Embroidery / Crewel

MPF Conservation restores, conserves and preserves all types of textiles in their studio in Portland Oregon, this page discusses crewel or embroidered items.

Right, detail from one
of the Hoyt Family Quilts.

What is the difference between embroidery and crewel? Embroidery is an art that decorates fabric using a needle and embroidery floss to create a surface pattern, example below left. Crewel is a form of embroidery, unique because it is created with a fine twisted worsted wool, example below right. The word crewel dates back to 1490s, but has unknown origins. Speculation postulates it comes from an ancient word that describes the curl in a single strand of wool.

What is Foxing? Foxing needs to be understood as it is mentioned often in the textiles pages. Foxing shows up as small rusty-colored spots, sometimes like flecks and sometimes round, example shown left in a historic Wrench quilt from the Tualatin Historical Society. It cannot be removed, as it is an interaction between specific mold spores and mineral oxides. It is NOT a mold, but a by-product. It doesn’t “damage” the fiber per se but should not be allowed to proliferate if possible as it is unsightly, so items with foxing should be stored away from items without it. Make it a habit not to touch an item with foxing then touch one without foxing.

If you are interested in embroidery, I recommend visiting our page on Quilts because several of the quilts shown have lovely embroidery.

Before treatment, left, and after right. The piece did brighten a bit
but know that much of that is about lighting.  

Francis Normandin’s Crewel Work circa 1940

Frances Normandin, great-grandmother to our clients, designed and created the crewelwork image of their family Oregon farm.

Her son,  Fred Louis Normandin, Jr., or “Bub,”  was named after his father, the first grocer in the Mount Tabor area.  Frances was born in 1897 and grew up in Portland, attending St. Mary’s Academy, where her artistic talent began to show itself.  She was a gifted painter, worked in the mediums of beadwork, woodcarving, and various kinds of needlework.  She lived to be 97 and was still making beadwork bell ornaments right up until the end of her life, even though she was legally blind.

There are several posts on the blog about the process of working on the crewel piece. Start here and move forward

Before, left, and after right.  

Lianne’s Linen Sampler circa 1806

Lianne’s Great-great-great-GREAT grandmother, Hannah Epes, shown right, completed this sampler on June 26th, 1806, when she was 10 years old. It came to us in the sweet old handkerchief box her grandmother kept it in, another keepsake.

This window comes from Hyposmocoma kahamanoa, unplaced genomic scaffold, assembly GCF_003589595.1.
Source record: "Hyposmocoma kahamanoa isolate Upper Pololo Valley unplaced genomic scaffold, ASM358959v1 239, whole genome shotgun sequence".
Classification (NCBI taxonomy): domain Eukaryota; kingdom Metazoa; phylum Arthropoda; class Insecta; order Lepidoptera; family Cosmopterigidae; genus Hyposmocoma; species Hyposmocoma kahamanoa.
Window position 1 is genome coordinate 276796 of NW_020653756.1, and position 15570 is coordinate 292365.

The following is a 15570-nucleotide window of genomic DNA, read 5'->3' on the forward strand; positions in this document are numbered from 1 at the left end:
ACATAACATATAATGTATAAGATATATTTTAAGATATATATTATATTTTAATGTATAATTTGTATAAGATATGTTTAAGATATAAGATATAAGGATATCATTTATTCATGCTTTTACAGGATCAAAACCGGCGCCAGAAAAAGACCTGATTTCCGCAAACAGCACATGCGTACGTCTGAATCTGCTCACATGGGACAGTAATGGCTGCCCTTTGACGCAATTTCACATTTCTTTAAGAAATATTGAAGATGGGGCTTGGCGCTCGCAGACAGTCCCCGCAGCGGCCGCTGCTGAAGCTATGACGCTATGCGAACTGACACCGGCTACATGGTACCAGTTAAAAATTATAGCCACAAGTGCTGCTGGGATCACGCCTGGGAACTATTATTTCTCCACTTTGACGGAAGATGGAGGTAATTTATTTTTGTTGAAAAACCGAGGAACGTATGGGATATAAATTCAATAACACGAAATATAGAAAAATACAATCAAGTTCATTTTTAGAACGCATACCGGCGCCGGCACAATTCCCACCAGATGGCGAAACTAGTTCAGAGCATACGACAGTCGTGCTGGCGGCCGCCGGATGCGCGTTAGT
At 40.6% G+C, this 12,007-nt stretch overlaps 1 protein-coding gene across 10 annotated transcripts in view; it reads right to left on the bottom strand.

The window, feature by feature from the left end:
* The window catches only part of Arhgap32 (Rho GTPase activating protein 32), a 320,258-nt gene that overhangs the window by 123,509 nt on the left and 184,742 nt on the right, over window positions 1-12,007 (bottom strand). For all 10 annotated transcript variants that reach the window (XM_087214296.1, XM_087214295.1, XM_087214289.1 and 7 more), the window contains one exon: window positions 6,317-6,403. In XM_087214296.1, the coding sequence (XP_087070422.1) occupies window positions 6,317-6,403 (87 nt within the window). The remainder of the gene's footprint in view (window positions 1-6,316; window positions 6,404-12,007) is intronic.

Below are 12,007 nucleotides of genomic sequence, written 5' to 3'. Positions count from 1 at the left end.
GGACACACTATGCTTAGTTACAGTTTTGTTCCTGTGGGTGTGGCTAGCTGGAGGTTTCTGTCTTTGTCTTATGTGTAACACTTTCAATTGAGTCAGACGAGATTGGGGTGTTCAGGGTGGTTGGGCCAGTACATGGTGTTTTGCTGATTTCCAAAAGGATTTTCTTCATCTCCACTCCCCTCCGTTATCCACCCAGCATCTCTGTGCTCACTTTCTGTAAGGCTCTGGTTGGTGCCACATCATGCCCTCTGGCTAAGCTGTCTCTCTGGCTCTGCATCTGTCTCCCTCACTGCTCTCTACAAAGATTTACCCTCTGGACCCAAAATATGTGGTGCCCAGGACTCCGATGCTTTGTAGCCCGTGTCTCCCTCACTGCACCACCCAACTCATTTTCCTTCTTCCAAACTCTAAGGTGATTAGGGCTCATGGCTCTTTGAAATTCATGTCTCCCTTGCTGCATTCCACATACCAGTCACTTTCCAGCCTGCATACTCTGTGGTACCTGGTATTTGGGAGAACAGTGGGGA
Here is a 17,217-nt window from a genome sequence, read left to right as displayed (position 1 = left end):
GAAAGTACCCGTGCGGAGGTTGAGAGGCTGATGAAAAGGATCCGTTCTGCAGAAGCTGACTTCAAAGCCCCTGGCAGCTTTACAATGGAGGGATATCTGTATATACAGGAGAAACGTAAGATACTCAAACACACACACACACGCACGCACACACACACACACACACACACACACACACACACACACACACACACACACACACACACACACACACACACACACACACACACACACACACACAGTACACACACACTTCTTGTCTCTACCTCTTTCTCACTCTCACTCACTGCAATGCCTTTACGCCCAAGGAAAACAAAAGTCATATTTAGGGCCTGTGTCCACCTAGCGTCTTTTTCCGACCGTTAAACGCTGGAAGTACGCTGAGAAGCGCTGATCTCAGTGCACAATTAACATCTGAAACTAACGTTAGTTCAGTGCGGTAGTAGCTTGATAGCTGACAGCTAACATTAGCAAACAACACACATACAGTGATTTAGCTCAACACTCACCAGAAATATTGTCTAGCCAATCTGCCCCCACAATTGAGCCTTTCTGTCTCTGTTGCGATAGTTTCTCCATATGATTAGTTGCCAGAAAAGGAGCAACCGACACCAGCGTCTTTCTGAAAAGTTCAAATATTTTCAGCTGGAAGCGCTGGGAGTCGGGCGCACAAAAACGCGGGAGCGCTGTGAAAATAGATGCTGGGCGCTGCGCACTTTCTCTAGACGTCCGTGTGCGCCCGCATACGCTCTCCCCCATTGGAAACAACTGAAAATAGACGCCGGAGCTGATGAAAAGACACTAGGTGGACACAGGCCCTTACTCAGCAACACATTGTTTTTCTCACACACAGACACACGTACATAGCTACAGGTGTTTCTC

I like hearing the history of the pieces from our clients, and Lianne is willing to let me share it (see blogpost below). Hannah had a rough life and lost many loved ones which included the death of two husbands before she died in 1867.

Mod Owl, circa 2019

Not all our projects are older. The Mod Owl is an example of a fairly modern crewel piece created by our client’s family from a kit; she wanted them finished properly! We assisted in repairing them before preparing them for framing.

Hoyt Family Quilt (Unfinished) circa 1890

I am a fourth generation Californian. My great-grandmother Hoyt was born in the town of San Fernando in Southern California, on a relatively large local ranch with both beef and dairy stock, roughly where Hoyt Street is now located. My family also were sheriff’s and government officials, so had continual employment during lean times. They had a huge garden and especially during the Great Depression, fed many locals who were having hard times.

Grandma Hoyt (left) was a master quilter and while she had the money to purchase good fabrics, she also collected fabrics from everything old: silk ties and coat or jacket linings and torn clothing! This (and the finished quilt on the Quilt page) were made on Hoyt Street in the small town of San Fernando at the turn of the century, around the time my grandmother Lyle Genevieve Smith was born.

This is a wealth of beauty and ideas I thought I would publish it in its unfinished form. It needs a great deal of work. It is designed as a bed topper, just big enough to cover the top of a double bed.

There is a second finished Hoyt quilt on the Quilt page.

I am currently vetting regional California museums who specialize in Californian history and/or quilts and who would appreciate the beauty and skill of the native families.

Another quilt with embroidery is located in Institutional location:

The Crater Lake Centennial Quilt has lovely examples of embroidery, such as the two examples shown above.